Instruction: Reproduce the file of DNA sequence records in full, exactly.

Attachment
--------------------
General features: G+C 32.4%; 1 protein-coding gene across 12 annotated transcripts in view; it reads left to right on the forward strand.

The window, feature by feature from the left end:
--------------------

General features: G+C 32.4%; 1 protein-coding gene across 12 annotated transcripts in view; it reads left to right on the forward strand.

The window, feature by feature from the left end: